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Ivory Coast City Evacuees Describe Chaos

December 1, 2002

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ABIDJAN, Ivory Coast (AP) _ A foreigner evacuated from violence in western Ivory Coast said on Sunday that Liberians were involved in the chaos that has broken out in the formerly unaffected part of the country.

French forces flew 160 people, mostly French and Lebanese merchants and business people, from the key cocoa city of Man near the border with Liberia to Ivory Coast’s commercial capital, Abidjan on Sunday.

``The groups from Liberia are unbearable,″ said Ashkar Louis Michel, a Lebanese man who has lived in the city for 38 years. ``They enter the homes and steal. The others don’t do that.″

Others among the refugees said Ivorian rebels had gunned down at least two Liberians who were caught looting.

``They were shooting in the streets,″ said Fatme Mhana, a Lebanese woman, her eyes wet with tears as her two daughters played in the hotel lobby. ``They weren’t just carrying pistols, they had big guns as well.

The order to evacuate Man, about 300 miles northwest of Abidjan, came after French troops fought a daylong battle for control of the airport with rebels who have emerged in the west.

One French soldier was injured and 10 rebels were killed, said Maj. Frederic Thomazo, a French army spokesman in government-held Daloa.

``Now that we have fulfilled our mission with the foreign nationals we are disengaging from the airport in Man,″ Thomazo said.

Ivory Coast, the world’s leading cocoa producer, now is split three ways as a two-month rebel uprising evolved into a multifronted war.

The government holds the south, including Abidjan, a regional financial hub and strategic port, while the rebels who launched the Sept. 19 uprising control the north.

The new insurgents, who appear to be from previously unknown groups seeking to avenge the recent death of former coup leader Gen. Robert Guei, emerged last week in the west and have occupied at least two towns.

The government of President Laurent Gbagbo says the insurgencies in the west and the north are related. The northern rebels deny any connection.

Western rebels calling themselves the Ivorian Popular Movement for the Greater West blamed the clashes on a ``misunderstanding.″

The statement issued Saturday said the insurgents wanted to avenge the death of Guei, who led Ivory Coast’s first-ever coup in 1999 and was fervently supported in the west of the country. The former junta leader was shot dead in the early hours of the latest failed coup.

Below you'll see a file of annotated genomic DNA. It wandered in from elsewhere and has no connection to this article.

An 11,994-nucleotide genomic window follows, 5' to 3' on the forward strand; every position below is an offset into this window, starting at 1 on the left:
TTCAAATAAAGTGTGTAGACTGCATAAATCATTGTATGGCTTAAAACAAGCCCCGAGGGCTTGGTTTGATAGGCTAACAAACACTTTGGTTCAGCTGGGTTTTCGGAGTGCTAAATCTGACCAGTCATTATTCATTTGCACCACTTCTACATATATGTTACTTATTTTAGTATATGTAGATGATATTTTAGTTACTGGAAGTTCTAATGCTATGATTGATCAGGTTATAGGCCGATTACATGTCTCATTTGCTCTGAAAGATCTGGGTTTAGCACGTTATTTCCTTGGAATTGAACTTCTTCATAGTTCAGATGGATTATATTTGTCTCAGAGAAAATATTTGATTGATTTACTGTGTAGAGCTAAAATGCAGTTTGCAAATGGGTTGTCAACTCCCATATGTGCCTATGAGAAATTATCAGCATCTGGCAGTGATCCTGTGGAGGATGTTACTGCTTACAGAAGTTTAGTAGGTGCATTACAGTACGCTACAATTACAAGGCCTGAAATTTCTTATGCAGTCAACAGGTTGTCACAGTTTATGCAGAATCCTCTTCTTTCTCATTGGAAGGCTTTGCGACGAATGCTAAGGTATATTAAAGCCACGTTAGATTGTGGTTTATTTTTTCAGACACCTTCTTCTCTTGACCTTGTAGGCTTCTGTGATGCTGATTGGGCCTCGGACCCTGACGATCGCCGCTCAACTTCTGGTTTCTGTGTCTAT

The rebels also have occupied Danane, 40 miles west of Man, and claimed to have captured the nearby town of Toulepleu.

Government officials say there is a second group of western rebels, the previously unknown Movement for Justice and Peace, also believed to be Guei loyalists.

Government troops have been heading west under a presidential order to oust the rebels from the captured cities, but no fighting has been reported.

The conflict has fanned simmering ethnic tensions between northern and southern groups. The northern rebels say they are fighting against the discrimination against mainly Muslim northern tribes by Christian and animist southern groups that have traditionally dominated government.

The northern rebels and the army agreed to a cease-fire on Oct. 17, but it has crumbled in recent days.

French forces evacuated hundreds of French, American and other foreigners from rebel-held towns in the north at the start of the uprising.

At deadlocked peace talks in nearby Togo, the northern insurgents tabled amended proposals on Saturday they said would provide a basis for face-to-face talks. No details were available, and the government did not immediately comment.

The negotiations have stalled on rebel demands that Gbagbo resign.

Ivory Coast, which has a population of 19 million, is a regional economic power and home to many immigrants who work on the cocoa and coffee plantations.

It also has been a shelter for thousands of Liberians seeking refuge from a brutal seven-year war and rebellion. The U.N. refugee agency says around 47,000 Liberian refugees are in the western region, although many appear to be returning home.